No preview · Article · Aug 2015 · Journal of Affective Disorders
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    • "This suggestion is contrary to conventional wisdom, which suggests psychotherapy is more likely to benefit non-melancholic patients. However, therapies such as Cognitive Behavior Analysis System of Psychotherapy (CBASP) (McCullough, 2000) combined with antidepressant medication have been reported to be superior to monotherapy for achieving partial or full remission in MDD (Kocsis et al., 2003). Hirschfeld et al. (2002) also found combination therapy (CBASP and nefazdone) to be more effective for improving social functioning, an improvement that appeared to be independent of depression severity. "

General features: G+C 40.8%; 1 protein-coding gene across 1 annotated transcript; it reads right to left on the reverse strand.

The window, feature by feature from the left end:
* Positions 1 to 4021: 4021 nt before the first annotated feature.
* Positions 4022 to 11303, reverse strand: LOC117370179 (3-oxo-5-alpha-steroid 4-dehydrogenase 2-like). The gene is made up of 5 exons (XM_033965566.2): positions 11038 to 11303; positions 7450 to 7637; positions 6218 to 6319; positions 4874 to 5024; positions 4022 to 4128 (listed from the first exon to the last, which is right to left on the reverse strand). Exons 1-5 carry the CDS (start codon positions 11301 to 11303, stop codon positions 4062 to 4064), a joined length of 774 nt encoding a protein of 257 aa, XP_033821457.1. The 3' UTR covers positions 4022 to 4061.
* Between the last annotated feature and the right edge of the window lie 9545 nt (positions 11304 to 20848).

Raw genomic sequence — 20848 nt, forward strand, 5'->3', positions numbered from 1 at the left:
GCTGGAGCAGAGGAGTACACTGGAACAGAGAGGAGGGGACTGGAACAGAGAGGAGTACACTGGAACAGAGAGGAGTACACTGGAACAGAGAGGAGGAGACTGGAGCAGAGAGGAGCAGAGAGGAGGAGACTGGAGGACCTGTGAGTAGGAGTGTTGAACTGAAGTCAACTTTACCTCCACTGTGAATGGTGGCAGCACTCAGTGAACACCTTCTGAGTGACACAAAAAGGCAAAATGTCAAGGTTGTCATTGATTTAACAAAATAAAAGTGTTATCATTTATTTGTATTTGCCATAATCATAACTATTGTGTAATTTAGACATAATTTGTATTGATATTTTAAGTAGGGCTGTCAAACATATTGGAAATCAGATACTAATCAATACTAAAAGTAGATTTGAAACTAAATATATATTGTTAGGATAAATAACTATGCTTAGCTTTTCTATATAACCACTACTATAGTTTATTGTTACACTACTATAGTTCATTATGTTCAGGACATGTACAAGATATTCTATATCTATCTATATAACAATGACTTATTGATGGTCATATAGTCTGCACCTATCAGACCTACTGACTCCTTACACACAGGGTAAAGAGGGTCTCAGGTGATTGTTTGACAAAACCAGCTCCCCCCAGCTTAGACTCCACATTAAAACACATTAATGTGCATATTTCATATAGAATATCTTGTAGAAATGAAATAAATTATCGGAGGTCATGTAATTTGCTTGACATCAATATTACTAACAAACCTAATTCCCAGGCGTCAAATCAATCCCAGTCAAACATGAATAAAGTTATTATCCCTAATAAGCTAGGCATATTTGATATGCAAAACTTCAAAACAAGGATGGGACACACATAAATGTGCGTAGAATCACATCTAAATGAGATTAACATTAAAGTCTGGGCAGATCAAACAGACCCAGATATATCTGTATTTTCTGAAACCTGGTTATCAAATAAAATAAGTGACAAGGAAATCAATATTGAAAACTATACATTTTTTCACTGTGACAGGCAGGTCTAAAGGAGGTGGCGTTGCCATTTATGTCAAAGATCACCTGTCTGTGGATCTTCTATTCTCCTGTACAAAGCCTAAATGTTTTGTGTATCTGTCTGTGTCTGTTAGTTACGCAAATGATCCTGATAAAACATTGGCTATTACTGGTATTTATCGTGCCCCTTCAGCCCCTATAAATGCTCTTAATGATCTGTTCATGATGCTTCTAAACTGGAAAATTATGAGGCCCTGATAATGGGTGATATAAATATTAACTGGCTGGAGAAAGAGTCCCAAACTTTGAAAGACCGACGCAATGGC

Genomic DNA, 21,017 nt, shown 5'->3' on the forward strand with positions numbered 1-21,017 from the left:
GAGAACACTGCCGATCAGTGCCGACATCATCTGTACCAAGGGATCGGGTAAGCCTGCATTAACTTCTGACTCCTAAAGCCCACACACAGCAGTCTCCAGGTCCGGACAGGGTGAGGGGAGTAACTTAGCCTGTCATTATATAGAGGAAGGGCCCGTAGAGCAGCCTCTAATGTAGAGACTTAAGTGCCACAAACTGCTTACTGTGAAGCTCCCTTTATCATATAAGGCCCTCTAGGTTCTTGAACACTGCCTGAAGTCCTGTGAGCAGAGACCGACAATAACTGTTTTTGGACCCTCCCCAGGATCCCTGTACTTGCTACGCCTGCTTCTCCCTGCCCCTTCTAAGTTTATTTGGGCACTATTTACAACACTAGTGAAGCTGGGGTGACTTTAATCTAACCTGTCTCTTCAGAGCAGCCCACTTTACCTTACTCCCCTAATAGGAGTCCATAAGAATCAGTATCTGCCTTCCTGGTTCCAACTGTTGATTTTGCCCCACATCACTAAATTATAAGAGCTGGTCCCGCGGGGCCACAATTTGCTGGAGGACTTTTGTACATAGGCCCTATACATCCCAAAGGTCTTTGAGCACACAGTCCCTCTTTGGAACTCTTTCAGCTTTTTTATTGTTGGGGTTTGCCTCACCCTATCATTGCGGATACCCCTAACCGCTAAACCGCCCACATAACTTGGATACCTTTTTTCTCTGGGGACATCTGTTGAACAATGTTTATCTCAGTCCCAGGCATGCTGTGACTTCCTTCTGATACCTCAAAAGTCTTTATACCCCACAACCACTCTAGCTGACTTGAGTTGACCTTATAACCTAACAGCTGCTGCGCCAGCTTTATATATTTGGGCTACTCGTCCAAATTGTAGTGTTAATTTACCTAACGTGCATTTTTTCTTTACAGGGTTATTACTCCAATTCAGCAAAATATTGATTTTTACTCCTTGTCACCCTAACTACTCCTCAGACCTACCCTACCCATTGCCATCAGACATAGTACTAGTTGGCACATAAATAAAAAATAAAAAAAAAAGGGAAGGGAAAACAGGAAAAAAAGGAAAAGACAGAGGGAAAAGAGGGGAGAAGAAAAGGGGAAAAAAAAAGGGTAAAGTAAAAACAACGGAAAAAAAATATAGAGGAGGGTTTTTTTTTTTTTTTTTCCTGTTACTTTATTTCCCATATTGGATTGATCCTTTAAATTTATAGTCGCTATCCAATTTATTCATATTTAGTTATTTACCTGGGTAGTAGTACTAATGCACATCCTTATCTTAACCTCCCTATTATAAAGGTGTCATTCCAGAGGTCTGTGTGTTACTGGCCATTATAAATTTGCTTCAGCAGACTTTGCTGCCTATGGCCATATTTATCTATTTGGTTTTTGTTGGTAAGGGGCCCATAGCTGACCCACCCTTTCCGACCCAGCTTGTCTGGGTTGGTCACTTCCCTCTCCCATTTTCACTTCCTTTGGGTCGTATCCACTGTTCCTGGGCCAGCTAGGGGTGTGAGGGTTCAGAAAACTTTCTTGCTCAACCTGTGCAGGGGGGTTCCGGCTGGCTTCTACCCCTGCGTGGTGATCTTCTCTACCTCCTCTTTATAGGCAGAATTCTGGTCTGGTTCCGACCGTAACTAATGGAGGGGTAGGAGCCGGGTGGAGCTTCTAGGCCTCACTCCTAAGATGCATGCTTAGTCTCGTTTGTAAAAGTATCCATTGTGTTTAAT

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    ABSTRACT: Background: This study seeks to provide a comprehensive and systematic evaluation of baseline clinical and psychological features and treatment response characteristics that differentiate Major Depressive Disorder (MDD) outpatients with and without melancholic features. Reflecting the emphasis in DSM-5, we also include impairment and distress. Methods: Participants were assessed pre-treatment on clinical features (severity, risk factors, comorbid conditions, illness course), psychological profile (personality, emotion regulation), functional capacity (social and occupational function, quality of life) and distress/coping (negativity bias, emotional resilience, social skills, satisfaction with life). Participants were randomized to sertraline, escitalopram or venlafaxine extended-release and re-assessed post-treatment at 8 weeks regarding remission, response, and change in impairment and distress. Results: Patients with melancholic features (n1⁄4339; 33.7%) were distinguished clinically from non- melancholics by more severe depressive symptoms and greater exposure to abuse in childhood. Psychologically, melancholic patients were defined by introversion, and a greater use of suppression to regulate negative emotion. Melancholics also had poorer capacity for social and occupational function, and physical and psychological quality of life, along with poorer coping, reflected in less emotional resilience and capacity for social skills. Post-treatment, melancholic patients had lower remission and response, but some of this effect was due to the more severe symptoms pre-treatment. The distress/ coping outcome measure of capacity for social skills remained significantly lower for melancholic participants. Limitations: Due to the cross-sectional nature of this study, causal pathways cannot be concluded. Conclusions: Findings provide new insights into a melancholic profile of reduced ability to function interpersonally or effectively deal with one's emotions. This distinctly poorer capacity for social skills remained post-treatment. The pre-treatment profile may account for some of the difficulty in achieving remission or response with treatment.